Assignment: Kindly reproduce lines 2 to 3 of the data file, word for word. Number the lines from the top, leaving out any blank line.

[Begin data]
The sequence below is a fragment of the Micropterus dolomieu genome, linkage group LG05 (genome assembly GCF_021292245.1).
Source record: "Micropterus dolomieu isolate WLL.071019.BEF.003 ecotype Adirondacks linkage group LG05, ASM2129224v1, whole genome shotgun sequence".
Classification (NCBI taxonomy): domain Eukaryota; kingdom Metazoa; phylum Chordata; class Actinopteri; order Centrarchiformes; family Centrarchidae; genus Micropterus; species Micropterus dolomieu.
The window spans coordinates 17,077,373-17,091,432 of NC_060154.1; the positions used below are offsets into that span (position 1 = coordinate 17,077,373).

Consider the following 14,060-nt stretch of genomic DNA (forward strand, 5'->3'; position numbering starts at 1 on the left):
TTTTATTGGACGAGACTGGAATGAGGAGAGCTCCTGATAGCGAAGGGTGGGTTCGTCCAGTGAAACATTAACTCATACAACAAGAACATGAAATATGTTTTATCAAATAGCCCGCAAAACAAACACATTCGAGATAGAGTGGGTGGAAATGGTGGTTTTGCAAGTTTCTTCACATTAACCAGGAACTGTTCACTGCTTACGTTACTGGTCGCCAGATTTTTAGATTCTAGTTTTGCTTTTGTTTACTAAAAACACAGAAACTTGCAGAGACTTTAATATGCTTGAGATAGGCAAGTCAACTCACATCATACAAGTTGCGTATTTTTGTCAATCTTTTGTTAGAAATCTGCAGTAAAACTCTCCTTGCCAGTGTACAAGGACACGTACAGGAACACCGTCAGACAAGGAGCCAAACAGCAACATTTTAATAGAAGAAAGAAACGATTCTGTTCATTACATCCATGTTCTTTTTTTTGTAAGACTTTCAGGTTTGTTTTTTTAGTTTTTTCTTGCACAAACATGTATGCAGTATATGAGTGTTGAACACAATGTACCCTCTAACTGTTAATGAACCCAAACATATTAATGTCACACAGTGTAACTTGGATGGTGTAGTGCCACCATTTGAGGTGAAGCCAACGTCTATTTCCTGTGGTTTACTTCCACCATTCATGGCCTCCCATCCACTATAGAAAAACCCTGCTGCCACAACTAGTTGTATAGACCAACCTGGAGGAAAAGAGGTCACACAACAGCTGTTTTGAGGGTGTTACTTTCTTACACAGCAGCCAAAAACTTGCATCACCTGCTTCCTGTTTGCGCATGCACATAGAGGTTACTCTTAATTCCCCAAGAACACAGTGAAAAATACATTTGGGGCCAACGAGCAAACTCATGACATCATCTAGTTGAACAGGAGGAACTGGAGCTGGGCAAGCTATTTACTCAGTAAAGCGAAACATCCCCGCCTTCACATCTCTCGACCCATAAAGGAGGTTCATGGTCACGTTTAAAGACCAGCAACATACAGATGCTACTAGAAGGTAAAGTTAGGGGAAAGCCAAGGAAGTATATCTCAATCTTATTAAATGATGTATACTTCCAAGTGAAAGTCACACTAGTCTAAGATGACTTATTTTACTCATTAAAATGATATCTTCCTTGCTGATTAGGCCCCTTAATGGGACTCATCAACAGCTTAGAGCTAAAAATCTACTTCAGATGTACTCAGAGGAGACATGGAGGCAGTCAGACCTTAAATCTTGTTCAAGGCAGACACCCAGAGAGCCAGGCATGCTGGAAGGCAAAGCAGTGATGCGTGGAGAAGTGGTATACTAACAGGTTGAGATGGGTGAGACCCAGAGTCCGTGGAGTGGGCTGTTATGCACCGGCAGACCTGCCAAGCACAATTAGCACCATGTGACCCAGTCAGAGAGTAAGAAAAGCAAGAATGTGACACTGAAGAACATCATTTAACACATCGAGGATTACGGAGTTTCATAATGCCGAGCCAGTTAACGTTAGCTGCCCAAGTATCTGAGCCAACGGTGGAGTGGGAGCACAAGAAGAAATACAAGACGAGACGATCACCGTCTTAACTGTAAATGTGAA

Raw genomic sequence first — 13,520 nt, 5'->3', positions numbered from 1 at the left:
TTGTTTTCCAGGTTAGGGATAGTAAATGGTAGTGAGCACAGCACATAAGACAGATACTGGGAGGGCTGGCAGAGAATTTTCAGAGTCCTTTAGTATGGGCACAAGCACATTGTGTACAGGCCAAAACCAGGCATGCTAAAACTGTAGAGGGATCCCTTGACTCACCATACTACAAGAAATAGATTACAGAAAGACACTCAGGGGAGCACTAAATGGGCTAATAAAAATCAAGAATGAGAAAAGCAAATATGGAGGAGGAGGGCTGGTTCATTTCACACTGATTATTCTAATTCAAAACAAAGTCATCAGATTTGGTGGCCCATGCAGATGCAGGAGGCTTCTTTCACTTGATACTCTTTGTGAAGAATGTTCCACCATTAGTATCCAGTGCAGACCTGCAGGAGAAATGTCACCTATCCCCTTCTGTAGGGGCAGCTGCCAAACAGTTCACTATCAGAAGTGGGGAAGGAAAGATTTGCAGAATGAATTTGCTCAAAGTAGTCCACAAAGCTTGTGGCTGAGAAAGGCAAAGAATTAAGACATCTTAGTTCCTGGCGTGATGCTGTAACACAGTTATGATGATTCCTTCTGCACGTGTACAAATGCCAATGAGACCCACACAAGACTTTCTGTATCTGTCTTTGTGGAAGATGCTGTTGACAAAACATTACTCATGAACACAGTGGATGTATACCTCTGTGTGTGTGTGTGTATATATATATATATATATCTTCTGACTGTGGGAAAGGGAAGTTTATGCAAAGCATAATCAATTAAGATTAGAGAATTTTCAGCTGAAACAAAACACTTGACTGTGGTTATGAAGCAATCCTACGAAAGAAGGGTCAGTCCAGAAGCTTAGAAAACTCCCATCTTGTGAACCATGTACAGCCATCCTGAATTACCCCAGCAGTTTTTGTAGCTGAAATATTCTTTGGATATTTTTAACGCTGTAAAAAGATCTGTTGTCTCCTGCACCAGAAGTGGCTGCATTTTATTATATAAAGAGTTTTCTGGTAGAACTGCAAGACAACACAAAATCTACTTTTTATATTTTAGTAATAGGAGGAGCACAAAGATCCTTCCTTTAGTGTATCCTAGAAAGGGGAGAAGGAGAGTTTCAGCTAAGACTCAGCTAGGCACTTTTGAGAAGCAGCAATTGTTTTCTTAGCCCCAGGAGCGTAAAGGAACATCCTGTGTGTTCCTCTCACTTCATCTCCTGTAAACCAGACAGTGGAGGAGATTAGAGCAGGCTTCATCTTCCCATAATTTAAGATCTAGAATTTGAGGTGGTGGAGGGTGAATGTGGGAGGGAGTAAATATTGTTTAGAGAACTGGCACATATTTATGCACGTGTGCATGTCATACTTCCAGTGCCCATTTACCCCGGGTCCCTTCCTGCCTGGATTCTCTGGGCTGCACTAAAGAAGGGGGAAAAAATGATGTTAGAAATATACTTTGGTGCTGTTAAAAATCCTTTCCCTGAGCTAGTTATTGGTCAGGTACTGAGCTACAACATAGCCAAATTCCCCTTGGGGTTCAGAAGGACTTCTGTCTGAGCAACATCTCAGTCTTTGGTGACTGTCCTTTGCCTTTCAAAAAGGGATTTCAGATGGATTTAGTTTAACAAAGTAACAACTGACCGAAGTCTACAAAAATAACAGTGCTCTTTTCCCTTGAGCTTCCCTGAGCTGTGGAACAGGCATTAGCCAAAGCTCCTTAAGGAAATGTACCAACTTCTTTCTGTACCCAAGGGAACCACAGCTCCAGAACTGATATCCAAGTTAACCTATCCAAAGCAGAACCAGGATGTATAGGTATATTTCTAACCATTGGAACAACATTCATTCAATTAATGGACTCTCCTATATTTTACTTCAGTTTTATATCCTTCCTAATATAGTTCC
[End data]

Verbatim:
Source record: "Micropterus dolomieu isolate WLL.071019.BEF.003 ecotype Adirondacks linkage group LG05, ASM2129224v1, whole genome shotgun sequence".
Classification (NCBI taxonomy): domain Eukaryota; kingdom Metazoa; phylum Chordata; class Actinopteri; order Centrarchiformes; family Centrarchidae; genus Micropterus; species Micropterus dolomieu.